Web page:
Anuja Dhir: First Non-White Judge at Old Bailey



Anuja Dhir has become the first non-white circuit judge to sit at the Old Bailey.  Dhir, of Indian origin, is also the youngest person to fill the role, at the age of 49. 

Dhir has spoken of the difficulties that she has faced before and during her career, being non-white and female.  She commented that, ‘when I went to school in the 1970s in Scotland, women were not encouraged to aim high,’ recalling that a teacher had advised her to take up a career in hairdressing instead of following her ambitions to become a lawyer.  Dhir has also emphasised that her dyslexia was another factor that led her teachers to doubt her capabilities whilst at school.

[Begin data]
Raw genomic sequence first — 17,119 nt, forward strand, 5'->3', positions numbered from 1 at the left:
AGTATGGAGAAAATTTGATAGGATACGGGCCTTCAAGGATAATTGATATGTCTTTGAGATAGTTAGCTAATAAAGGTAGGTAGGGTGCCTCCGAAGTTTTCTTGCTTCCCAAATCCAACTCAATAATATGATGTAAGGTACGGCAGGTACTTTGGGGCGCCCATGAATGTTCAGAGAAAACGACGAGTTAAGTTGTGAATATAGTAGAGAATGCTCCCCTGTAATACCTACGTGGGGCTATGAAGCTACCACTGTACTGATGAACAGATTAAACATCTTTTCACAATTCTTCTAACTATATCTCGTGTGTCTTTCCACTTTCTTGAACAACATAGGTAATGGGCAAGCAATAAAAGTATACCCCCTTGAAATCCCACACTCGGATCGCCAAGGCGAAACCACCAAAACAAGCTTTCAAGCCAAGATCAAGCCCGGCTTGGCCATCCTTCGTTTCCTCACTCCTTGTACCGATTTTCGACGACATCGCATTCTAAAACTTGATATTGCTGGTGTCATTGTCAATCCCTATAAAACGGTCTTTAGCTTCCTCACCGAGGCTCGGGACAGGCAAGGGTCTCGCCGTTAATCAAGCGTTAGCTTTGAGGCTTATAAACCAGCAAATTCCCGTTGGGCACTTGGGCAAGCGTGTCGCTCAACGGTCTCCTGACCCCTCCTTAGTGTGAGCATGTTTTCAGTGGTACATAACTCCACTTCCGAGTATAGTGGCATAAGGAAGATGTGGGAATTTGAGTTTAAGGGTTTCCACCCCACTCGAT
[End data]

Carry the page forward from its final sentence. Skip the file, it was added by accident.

Despite these challenges, Dhir successfully studied English and Scots law at Dundee University, subsequently winning a Gray’s Inn scholarship in London.  She was then called to the bar in 1989, where she practised for 23 years as both prosecutor and defence counsel.

Her career has not been without difficulties, however.  Dhir has said that she has often been mistaken for a witness or defendant, as opposed to someone within the legal profession:

‘I remember going to a crown court out of London and the man at the gate didn’t believe I was a barrister.  In the end I had to show him my wig and gown before they would actually let me into the building.’

She has also commented on the fact that building a client base was hard because ‘most clients did not want a young, Asian, Scottish female representing them.’

Given the challenges that Anuja Dhir has faced, it is a remarkable achievement that she is now a judge at the Old Bailey; hopefully, this will pave the way for many other women, particularly of minority backgrounds, to follow in her footsteps.    


Talia Robinson